Corey Neilson is used to winning awards in more than a decade with Nottingham Panthers.
However, Neilson was not only shocked to win the Brian Clough OBE Manager/Coach of the Year award, sponsored by Mazars, at the Nottingham Post Sport Awards 2017 – he did not believe he deserved the accolade.
Neilson was recognised once again for guiding Panthers to last season’s historic Continental Cup win, as well their stunning success in the Champions Hockey League this term.
He edged out severe competition from Kevin Nolan and Peter Moores, despite Nolan transforming Notts County’s fortunes in the last 10 months, while Moores guided Nottinghamshire CCC to two trophies and promotion in 2017.
“I was surprised. Those guys should have won,” he said.
“Even I know what they’ve achieved. It’s good company to be in, so to be selected for the award is great.
“I’ve got a good team of coaches around at a great organisation.”
Panthers became the first British ice hockey team to win a European trophy when they triumphed in the Continental Cup.
That secured qualification to the Champions Hockey League and since then Panthers shocked some of the continent’s elite clubs by making it through to the last 16.
Neilson is hopeful Panthers can achieve further success this season after assembling a new look team.
“Last year we were a team that achieved early. It started strong and then fizzled away,” he said.
“I was proud of them for what they did in the Continental Cup. It was a special achievement.
“Hopes this year are very high. The ownership, the management, the fanbase, the players and myself all seem to be extremely positive about what we’ve done so far and now it’s a question of keeping things going.
“We’ve got to keep finding new and exciting ways to keep them improving. It’s a young team that needs a lot of work all the time.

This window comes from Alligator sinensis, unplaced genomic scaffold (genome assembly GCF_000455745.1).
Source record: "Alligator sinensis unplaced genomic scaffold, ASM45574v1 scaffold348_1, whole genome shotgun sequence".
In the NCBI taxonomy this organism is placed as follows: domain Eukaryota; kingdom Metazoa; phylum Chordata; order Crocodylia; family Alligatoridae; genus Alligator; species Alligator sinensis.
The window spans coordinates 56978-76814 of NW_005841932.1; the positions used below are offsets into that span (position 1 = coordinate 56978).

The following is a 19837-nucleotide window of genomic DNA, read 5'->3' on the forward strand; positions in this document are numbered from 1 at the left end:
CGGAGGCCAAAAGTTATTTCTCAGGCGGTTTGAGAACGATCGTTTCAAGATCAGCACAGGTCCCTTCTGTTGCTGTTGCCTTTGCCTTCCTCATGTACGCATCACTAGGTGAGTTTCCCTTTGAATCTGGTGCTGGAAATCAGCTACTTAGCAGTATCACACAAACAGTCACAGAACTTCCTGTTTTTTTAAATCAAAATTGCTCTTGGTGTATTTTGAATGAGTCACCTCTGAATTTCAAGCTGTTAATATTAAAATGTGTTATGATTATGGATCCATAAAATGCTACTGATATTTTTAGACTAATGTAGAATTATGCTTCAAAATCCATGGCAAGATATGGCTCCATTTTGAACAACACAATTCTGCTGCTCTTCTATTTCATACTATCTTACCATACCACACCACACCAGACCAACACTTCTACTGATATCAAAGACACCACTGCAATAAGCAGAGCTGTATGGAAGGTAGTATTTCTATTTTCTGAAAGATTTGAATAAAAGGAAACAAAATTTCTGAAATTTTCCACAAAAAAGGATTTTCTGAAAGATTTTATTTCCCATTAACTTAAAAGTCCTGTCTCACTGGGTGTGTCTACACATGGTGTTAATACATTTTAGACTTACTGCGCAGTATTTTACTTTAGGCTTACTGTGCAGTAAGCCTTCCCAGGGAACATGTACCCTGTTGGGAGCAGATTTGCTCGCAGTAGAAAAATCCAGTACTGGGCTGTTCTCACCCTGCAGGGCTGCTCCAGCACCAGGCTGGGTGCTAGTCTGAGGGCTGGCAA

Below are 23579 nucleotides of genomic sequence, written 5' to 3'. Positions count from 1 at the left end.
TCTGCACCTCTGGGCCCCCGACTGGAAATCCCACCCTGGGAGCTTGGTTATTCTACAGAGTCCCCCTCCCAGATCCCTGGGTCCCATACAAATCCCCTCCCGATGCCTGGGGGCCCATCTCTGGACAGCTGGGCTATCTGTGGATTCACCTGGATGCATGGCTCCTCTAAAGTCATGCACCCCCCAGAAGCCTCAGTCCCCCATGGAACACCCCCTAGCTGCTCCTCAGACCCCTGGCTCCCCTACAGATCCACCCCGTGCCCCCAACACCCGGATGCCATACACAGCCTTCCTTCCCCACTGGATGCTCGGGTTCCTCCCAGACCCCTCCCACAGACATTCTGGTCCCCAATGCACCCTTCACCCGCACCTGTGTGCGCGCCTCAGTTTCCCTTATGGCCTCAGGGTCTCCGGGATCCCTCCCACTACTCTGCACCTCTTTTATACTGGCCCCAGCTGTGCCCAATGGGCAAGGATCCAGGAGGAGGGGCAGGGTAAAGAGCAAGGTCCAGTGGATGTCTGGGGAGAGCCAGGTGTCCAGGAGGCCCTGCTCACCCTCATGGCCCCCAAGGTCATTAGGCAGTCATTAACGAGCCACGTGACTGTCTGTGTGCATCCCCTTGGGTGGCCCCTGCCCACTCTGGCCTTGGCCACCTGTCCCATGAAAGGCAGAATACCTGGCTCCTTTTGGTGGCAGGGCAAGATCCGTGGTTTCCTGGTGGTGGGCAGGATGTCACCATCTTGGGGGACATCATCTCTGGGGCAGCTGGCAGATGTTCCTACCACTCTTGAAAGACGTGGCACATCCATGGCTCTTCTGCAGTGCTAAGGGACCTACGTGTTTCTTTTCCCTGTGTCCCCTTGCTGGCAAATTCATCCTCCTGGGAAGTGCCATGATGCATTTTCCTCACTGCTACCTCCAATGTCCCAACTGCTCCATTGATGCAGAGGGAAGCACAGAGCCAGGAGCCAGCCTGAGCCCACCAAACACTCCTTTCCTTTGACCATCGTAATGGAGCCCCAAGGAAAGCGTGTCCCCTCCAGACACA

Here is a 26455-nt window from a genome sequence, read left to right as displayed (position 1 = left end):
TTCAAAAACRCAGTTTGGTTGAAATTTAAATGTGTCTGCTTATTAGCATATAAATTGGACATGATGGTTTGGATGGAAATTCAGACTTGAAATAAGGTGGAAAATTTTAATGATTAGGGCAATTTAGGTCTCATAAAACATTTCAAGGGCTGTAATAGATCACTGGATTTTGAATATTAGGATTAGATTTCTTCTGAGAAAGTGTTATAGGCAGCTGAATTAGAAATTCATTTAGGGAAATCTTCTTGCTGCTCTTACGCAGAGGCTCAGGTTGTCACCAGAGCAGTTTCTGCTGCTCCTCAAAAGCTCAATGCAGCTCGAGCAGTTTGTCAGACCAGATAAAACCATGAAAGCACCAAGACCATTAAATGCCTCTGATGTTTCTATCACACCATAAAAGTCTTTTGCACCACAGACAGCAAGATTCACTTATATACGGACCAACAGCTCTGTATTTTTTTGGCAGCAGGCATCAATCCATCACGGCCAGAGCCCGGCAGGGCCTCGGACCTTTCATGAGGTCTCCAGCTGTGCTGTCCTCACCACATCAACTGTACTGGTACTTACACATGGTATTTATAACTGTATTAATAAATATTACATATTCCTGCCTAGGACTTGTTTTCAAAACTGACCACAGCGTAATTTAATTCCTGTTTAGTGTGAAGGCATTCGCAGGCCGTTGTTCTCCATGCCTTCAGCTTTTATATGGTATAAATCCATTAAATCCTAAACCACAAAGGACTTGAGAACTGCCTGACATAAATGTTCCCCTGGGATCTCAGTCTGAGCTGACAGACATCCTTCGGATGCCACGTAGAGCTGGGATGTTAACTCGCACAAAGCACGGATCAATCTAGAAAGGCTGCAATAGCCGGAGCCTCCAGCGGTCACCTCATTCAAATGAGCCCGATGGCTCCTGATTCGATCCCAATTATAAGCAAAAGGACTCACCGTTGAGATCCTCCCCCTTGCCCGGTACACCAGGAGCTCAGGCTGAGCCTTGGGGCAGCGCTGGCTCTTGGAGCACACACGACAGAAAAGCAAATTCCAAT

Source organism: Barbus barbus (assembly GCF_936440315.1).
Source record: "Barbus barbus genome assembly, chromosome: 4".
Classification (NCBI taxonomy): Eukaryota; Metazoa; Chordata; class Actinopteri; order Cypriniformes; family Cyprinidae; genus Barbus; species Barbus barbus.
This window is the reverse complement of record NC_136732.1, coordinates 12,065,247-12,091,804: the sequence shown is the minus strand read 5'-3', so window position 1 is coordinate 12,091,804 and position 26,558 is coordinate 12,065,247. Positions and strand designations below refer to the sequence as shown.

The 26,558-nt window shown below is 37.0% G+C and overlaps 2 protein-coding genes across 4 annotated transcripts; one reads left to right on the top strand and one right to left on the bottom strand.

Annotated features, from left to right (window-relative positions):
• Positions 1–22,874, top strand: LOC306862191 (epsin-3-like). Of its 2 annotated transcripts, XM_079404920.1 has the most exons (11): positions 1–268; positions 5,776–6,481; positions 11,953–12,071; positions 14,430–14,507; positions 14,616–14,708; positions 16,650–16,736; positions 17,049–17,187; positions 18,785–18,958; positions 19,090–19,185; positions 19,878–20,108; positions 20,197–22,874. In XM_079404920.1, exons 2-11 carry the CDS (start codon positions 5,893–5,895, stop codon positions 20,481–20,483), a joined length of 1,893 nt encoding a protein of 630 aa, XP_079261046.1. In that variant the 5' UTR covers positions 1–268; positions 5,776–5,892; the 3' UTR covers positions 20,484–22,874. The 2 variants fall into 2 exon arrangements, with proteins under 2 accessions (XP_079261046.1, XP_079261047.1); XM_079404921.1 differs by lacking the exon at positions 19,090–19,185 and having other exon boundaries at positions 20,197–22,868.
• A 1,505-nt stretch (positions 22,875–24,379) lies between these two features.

“They need focus and direction, but they’re very good.
“They’re eager but they will make mistakes. It’s important to pick them up from those mistakes and teach them lessons.
“That’s what I’m paid to do, but it’s exciting times. I’m excited about trying to do something special with this group, not just in Europe, which we’ve already done and hope to continue doing, but domestically as well.”
The 41-year-old Canadian joined Panthers almost 12 years ago. Since then he has been a part of winning 14 trophies as a player and/or coach, as well as qualifying to play for Great Britain.
He admits it has not always been plain sailing with some Panthers teams struggling to make the impact hoped for.
However, only two seasons since his arrival have ended without any kind of silverware being won.
With that in mind, Neilson is understandably proud of what has been achieved.
“I’m proud of every day I’ve been able to come and work with the Panthers. It hasn’t always been fun,” he said.
“I’ve not always been winning these awards, or getting acknowledged, or even being appreciated.
“Sometimes I didn’t deserve to be appreciated! There’s been some great highs and they far outweigh the lows.”